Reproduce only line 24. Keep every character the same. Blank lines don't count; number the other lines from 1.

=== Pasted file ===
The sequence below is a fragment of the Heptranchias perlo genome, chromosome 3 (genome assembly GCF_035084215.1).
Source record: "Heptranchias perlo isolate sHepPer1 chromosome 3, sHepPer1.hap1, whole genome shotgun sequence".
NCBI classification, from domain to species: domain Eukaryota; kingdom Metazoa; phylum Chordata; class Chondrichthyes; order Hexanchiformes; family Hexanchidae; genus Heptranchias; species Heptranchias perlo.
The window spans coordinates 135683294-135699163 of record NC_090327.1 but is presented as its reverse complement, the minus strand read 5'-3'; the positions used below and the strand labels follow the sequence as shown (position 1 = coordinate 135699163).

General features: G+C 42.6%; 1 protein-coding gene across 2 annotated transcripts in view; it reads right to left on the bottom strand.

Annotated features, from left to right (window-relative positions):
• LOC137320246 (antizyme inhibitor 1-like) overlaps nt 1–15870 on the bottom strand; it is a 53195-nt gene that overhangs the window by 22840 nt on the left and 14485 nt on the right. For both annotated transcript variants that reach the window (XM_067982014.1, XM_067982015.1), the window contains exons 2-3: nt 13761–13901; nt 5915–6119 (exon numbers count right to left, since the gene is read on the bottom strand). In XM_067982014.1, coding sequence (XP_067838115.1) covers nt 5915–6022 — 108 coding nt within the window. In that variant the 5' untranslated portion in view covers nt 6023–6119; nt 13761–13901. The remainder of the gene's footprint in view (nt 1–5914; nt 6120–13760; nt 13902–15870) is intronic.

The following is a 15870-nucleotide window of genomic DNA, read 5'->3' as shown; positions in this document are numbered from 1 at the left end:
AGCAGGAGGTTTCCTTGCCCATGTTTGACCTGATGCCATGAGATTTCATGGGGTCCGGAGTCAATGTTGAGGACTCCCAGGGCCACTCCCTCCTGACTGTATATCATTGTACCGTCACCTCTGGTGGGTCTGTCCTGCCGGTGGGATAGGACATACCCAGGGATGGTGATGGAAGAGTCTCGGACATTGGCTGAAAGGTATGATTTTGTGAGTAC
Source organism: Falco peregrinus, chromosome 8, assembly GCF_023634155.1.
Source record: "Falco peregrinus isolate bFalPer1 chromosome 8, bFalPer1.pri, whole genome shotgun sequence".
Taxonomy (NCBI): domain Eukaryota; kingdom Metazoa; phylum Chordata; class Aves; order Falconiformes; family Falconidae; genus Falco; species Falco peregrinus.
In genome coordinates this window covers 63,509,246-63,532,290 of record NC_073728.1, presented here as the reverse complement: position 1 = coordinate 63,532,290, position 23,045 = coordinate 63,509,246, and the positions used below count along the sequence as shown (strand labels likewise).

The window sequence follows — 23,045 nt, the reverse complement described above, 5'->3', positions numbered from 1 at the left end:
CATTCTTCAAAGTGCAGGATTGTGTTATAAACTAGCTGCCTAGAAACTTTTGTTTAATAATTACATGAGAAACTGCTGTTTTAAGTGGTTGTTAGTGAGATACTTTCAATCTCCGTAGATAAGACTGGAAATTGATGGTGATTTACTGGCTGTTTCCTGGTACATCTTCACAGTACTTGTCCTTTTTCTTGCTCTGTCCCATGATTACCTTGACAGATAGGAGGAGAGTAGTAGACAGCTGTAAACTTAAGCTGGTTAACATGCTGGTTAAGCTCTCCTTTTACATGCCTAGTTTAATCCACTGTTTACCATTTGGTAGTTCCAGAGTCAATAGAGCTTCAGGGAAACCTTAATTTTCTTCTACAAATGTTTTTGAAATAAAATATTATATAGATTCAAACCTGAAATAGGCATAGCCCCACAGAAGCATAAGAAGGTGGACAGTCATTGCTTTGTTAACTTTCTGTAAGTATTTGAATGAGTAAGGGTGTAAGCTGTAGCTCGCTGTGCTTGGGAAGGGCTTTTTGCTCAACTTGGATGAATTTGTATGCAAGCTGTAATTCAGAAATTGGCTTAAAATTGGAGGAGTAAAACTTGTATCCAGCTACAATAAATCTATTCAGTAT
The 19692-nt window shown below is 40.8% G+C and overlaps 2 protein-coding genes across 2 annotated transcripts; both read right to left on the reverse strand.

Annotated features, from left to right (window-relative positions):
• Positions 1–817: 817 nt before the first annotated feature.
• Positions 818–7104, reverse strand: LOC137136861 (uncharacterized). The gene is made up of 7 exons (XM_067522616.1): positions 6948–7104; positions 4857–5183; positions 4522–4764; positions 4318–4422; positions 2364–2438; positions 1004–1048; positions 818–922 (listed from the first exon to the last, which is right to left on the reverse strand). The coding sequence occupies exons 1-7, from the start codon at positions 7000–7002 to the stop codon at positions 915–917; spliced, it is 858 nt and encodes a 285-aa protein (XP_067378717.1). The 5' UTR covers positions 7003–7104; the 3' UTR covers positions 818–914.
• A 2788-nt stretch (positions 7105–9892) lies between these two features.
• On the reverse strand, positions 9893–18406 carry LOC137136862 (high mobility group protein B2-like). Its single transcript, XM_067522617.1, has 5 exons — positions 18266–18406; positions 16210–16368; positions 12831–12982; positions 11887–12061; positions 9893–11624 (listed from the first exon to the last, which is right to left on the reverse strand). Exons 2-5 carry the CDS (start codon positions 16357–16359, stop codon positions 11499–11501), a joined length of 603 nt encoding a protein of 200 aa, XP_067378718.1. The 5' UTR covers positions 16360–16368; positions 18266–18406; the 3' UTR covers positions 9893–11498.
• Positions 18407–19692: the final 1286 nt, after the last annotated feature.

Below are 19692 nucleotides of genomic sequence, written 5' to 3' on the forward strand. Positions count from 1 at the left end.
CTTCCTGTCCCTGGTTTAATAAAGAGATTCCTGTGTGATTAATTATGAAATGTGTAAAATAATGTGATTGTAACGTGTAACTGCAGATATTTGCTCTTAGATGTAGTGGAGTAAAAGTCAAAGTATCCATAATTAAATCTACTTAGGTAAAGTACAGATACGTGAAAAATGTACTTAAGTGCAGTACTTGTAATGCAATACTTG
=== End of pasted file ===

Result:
CTTCCTGTCCCTGGTTTAATAAAGAGATTCCTGTGTGATTAATTATGAAATGTGTAAAATAATGTGATTGTAACGTGTAACTGCAGATATTTGCTCTTAGATGTAGTGGAGTAAAAGTCAAAGTATCCATAATTAAATCTACTTAGGTAAAGTACAGATACGTGAAAAATGTACTTAAGTGCAGTACTTGTAATGCAATACTTG